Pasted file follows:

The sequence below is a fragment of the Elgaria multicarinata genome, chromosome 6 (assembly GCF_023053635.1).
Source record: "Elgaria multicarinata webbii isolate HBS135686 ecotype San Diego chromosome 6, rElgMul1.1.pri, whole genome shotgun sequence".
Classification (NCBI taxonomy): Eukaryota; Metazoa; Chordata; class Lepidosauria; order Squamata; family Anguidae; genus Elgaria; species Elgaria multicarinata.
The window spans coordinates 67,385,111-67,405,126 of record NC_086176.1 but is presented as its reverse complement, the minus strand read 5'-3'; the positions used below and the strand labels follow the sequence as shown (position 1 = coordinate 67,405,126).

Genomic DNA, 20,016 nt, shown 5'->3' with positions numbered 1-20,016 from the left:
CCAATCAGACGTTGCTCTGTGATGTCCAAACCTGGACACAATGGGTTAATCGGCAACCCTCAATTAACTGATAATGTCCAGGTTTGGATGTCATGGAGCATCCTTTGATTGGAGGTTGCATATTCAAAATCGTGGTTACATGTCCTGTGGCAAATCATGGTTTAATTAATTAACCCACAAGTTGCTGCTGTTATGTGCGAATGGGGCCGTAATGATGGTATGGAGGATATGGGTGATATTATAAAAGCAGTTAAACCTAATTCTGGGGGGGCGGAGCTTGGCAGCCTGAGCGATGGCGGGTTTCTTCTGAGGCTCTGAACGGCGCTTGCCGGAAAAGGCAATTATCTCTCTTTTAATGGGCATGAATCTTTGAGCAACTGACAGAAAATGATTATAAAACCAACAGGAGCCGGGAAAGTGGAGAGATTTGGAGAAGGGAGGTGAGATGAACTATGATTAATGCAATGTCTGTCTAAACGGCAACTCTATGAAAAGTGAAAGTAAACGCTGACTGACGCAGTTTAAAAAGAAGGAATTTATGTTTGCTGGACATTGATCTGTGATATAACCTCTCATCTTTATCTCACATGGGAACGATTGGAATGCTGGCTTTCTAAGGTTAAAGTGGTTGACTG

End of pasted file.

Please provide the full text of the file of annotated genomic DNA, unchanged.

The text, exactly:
The sequence below is a fragment of the Elgaria multicarinata genome, chromosome 6 (assembly GCF_023053635.1).
Source record: "Elgaria multicarinata webbii isolate HBS135686 ecotype San Diego chromosome 6, rElgMul1.1.pri, whole genome shotgun sequence".
Classification (NCBI taxonomy): Eukaryota; Metazoa; Chordata; class Lepidosauria; order Squamata; family Anguidae; genus Elgaria; species Elgaria multicarinata.
The window spans coordinates 67,385,111-67,405,126 of record NC_086176.1 but is presented as its reverse complement, the minus strand read 5'-3'; the positions used below and the strand labels follow the sequence as shown (position 1 = coordinate 67,405,126).

Genomic DNA, 20,016 nt, shown 5'->3' with positions numbered 1-20,016 from the left:
CCAATCAGACGTTGCTCTGTGATGTCCAAACCTGGACACAATGGGTTAATCGGCAACCCTCAATTAACTGATAATGTCCAGGTTTGGATGTCATGGAGCATCCTTTGATTGGAGGTTGCATATTCAAAATCGTGGTTACATGTCCTGTGGCAAATCATGGTTTAATTAATTAACCCACAAGTTGCTGCTGTTATGTGCGAATGGGGCCGTAATGATGGTATGGAGGATATGGGTGATATTATAAAAGCAGTTAAACCTAATTCTGGGGGGGCGGAGCTTGGCAGCCTGAGCGATGGCGGGTTTCTTCTGAGGCTCTGAACGGCGCTTGCCGGAAAAGGCAATTATCTCTCTTTTAATGGGCATGAATCTTTGAGCAACTGACAGAAAATGATTATAAAACCAACAGGAGCCGGGAAAGTGGAGAGATTTGGAGAAGGGAGGTGAGATGAACTATGATTAATGCAATGTCTGTCTAAACGGCAACTCTATGAAAAGTGAAAGTAAACGCTGACTGACGCAGTTTAAAAAGAAGGAATTTATGTTTGCTGGACATTGATCTGTGATATAACCTCTCATCTTTATCTCACATGGGAACGATTGGAATGCTGGCTTTCTAAGGTTAAAGTGGTTGACTG